I am pretty sure that Foxrena is correct about his advice on getting a dedicate 36V PSU for this. Trying to convert/stepup will be too inefficient.

In my initial build I will have to run the Tecs with 12v directly from PSU. They are just cooling the water in the system, and I will later on find a way to make them work with a thermostat. They will then be ON until a target temperature is reached, adjusted on the thermostat, and then OFF until the temps are like 10C above the target temp. It wont be as hardcore cooling as I hoped, but it will work until I get my hands on some other solution/18V-36V PSU...

My next question will be, if there are any efficient way to smoothly (not in big steps) adjust 36V down to like 6V, or if that will be the same 10-20% of waste energy running through?
 

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Quote:
Originally Posted by chaotic View Post

You are in my mind...I found this on ebay http://www.ebay.com/itm/DC-12V-to-24V-10A-240W-Step-Up-Power-DC-DC-Converter-/260999484459?pt=LH_DefaultDomain_0&hash=item3cc4c8142b#ht_3356wt_1392
i dont know if you can use two in series (even better three)...So what did you say foxrena?
Good find ! But I would be very careful to put those in series. I'm not sure what kind of circuit it uses, but possibly the DC booster link the ground of output and input together, so putting them in series will actually cause short circuit.
Use them (or any power supplies) in parallel is also a bad idea. It may appear the current output capacity is increased, but actually one will be over-loaded and the other will be minimally loaded due to the slight output voltage difference. Unless there is some power distribution circuits built in, paralleling will eventually kill both power supplies.
Quote:
Originally Posted by qwwwizx View Post

My next question will be, if there are any efficient way to smoothly (not in big steps) adjust 36V down to like 6V, or if that will be the same 10-20% of waste energy running through?
Inductive DC Step down booster will do that. There is always inefficiency. Adding heatsinks(and fans) usually solve the problem.
In your case I think two 36V 10A power supplies from Ebay will do best. Each power supply powers two TECs in series, giving 18V max to each TEC.
 

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Discussion Starter #9
Well, I got my neoprene isolation stuff now, and temps looks fine. I havent tried out 4x 12v yet, but at 4x6v my water is around 14C, ambient 24C and CPU is idling around 16-17C. I upgraded my old 120.2 to a hwlabs gtx360. The idle temps is making me a bit nervous about condensation.

For now I have been testing it on an Intel Pentium 4 930D, and a Celeron 360 D. At 5Ghz (vcore1.65v), both of them reach temps around 45C. I will later on try to put all tecs on 12v.

450

I think the 6v and 12v are just fine. I would like a method of adjusting voltage between the values and I would also love to be able to push it to 18v (50%), but I wont get another PSU just for that.
 

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Quote:
Originally Posted by qwwwizx View Post

Well, I got my neoprene isolation stuff now, and temps looks fine. I havent tried out 4x 12v yet, but at 4x6v my water is around 14C, ambient 24C and CPU is idling around 16-17C. I upgraded my old 120.2 to a hwlabs gtx360. The idle temps is making me a bit nervous about condensation.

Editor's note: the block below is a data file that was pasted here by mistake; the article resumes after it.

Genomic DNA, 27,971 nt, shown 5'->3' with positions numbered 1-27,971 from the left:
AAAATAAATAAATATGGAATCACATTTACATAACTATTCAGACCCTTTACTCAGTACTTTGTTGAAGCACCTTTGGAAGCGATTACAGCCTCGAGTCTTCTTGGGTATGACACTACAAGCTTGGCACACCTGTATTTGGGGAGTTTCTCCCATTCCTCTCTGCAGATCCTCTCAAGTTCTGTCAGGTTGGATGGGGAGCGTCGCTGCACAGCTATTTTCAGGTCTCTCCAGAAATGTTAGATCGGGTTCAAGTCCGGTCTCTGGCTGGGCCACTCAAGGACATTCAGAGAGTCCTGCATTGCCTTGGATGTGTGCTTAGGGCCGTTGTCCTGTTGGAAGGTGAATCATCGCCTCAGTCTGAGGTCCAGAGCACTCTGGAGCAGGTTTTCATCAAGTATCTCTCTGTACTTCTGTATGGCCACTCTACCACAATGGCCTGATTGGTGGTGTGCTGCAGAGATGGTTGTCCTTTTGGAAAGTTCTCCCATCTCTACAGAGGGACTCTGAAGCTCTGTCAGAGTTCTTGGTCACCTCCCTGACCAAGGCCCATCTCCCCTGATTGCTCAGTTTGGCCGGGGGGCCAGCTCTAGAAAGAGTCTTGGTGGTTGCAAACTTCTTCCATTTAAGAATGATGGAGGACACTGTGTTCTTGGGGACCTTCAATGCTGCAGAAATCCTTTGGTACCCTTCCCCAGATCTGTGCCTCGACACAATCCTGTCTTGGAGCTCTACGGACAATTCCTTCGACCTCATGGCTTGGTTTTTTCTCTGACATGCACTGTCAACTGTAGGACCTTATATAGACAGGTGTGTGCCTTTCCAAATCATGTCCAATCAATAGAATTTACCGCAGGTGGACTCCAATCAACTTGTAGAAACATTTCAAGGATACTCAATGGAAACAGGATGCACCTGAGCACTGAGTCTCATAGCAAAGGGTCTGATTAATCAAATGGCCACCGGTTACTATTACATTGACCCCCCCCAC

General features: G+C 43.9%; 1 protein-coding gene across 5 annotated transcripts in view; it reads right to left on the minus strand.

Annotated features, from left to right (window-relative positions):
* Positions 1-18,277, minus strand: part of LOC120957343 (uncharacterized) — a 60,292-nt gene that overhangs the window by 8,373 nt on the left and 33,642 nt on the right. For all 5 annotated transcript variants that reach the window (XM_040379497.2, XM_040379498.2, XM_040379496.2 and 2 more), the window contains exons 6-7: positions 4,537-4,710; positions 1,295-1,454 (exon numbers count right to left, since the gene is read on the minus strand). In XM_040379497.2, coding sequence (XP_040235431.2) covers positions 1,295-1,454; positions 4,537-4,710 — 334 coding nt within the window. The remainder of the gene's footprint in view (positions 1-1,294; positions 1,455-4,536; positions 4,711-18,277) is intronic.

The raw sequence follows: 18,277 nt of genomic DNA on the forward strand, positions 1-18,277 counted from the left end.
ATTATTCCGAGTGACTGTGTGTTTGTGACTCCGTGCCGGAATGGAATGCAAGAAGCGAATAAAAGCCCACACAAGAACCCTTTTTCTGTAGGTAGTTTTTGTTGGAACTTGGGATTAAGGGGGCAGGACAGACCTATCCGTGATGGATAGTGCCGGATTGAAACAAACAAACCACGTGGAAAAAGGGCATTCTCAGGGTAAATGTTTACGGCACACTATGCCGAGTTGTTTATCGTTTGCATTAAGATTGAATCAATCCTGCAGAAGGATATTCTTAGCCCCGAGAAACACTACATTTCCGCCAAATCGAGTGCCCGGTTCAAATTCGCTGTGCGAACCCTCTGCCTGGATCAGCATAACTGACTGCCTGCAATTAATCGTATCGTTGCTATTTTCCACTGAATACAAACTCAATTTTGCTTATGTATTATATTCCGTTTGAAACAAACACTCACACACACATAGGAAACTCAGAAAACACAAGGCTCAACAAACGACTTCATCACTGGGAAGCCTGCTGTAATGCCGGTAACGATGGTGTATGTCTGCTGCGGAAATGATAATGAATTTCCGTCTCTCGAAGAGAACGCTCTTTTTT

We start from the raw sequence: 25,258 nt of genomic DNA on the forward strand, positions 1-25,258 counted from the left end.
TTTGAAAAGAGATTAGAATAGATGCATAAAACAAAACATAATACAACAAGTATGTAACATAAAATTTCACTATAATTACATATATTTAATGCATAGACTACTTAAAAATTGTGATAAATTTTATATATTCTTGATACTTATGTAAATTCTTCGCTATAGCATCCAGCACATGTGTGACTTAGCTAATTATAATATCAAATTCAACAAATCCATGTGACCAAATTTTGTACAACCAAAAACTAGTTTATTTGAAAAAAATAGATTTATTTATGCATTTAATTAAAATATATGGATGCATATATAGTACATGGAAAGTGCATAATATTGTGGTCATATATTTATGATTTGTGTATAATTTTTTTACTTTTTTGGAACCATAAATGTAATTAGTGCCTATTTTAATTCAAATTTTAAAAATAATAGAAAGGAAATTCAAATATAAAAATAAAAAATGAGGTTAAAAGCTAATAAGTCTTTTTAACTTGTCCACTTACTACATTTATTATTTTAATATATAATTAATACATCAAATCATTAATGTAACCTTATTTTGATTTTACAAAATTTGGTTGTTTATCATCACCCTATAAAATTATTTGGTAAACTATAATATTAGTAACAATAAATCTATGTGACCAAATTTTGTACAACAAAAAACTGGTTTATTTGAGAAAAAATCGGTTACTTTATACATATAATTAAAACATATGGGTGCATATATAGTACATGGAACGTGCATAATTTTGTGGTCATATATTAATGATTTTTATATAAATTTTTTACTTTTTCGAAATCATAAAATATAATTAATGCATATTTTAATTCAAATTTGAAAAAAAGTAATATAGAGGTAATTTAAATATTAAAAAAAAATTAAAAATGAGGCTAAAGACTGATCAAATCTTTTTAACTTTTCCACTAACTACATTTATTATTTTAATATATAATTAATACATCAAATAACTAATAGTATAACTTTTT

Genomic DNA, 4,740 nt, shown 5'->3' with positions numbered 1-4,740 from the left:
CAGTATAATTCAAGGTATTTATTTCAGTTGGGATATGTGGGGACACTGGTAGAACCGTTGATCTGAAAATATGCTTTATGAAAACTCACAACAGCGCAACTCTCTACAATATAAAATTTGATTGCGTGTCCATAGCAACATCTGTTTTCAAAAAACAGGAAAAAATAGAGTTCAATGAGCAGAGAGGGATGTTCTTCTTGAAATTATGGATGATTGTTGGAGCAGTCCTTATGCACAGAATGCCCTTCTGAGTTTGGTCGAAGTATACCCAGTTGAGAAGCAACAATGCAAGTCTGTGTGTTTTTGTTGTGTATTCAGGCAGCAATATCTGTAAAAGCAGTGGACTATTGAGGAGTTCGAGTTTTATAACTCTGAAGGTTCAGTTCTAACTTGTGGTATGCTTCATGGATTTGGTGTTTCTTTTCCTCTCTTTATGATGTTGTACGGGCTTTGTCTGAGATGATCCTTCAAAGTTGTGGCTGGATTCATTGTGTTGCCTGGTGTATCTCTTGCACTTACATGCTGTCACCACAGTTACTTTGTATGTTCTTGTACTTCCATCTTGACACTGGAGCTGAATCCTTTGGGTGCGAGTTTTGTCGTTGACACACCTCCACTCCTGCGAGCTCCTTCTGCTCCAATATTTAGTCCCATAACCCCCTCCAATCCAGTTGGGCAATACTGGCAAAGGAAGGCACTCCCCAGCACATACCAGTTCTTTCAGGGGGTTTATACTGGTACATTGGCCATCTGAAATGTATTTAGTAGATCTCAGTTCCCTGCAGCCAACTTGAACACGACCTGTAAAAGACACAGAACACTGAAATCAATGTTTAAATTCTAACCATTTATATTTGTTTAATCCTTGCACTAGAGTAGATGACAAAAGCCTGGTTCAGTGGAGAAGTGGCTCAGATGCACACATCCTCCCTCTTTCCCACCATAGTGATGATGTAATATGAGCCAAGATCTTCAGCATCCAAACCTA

For now I have been testing it on an Intel Pentium 4 930D, and a Celeron 360 D. At 5Ghz (vcore1.65v), both of them reach temps around 45C. I will later on try to put all tecs on 12v.
450
I think the 6v and 12v are just fine. I would like a method of adjusting voltage between the values and I would also love to be able to push it to 18v (50%), but I wont get another PSU just for that.
You can use these to adjust TEC
http://www.ebay.com/sch/i.html?_odkw=pwm+motor+controller+50A&_osacat=0&_trksid=p2045573.m570.l1313&_nkw=pwm+motor+controller+30A&_sacat=0
 

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Quote:
Originally Posted by Mindchi|l View Post

Nah.. those don't work real well.. the pwm frequency is normally to low. I tried something like that a few years ago, it was $50 and went straight into the trash can. Save your money imo.
Why it didn't work? The circuit is very simple and functional.
I have two of those, one switching at 3KHz, the other at 12KHz. There are some switching at much higher frequencies (e.g. 30KHz).
 

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Discussion Starter #13
Well, converting DC-DC with the overhead etc. seems to inefficient and problematic in my opinion, and I cant have another PSU inside my chassis, so what I am thinking of right now is a more simple solution.

Since I have the settings 6v and 12v to play with, I will have to live with that for now. What I am considering to do is to make a simple adjustable thermostat. The thermostat will switch a relay, adjusting 6v / 12v. I will then use the 12v to chill the cold water temp down to fx 15C, and then switch the system to 6v until the water reach the temp of fx 19C. In most normal use scenarios 6v on the 4 tecs, seems to be fine for holding the water temp below 18C.

Yesterday I measured the system power-usage:

Code:

Code:
4x12v, [email protected] 
Benching ~ 600W measured on the AC plug. 
Idle ~ 530W.  
CPU temps maxed out around 52C*

4x6v, [email protected] 
Benching ~ 300W measured on the AC plug. 
Idle ~ 230W.  
CPU temps maxed out around 57C
Thats with an idle Nvidia 7300LE (low power, passive cooled)

So I definitly need the 6v setting for everyday usage. 2kwh costs $1 USD where I live.

*Unfortunately I did a big bummer buying fans "Enermax Cluster UCCL12 PWM" for my new hwlabs GTX360 radiator, so I cant cool the hot water (hot water temps 41C). I have to shift those fans to Scythe 3000rpm or something similar. I had far better cooling performance on my old 120.2 (hot water temps 35C) with scythe fans. They really mean it when they say that the GTX360 radiator needs high speed fans with high static pressure. - Another lesson learnt

My Phobya thermometer on the cold-water died. Its on, but I the digits are gone, so I have to RMA it. Pretty annoying when I cant measure the cold water temp.

Just to learn something more, I will consider buying one of those ebay pwm motor controllers. My intuition tells me that it is fail economy - like Mindchill writes, but sometimes things just need to be tested.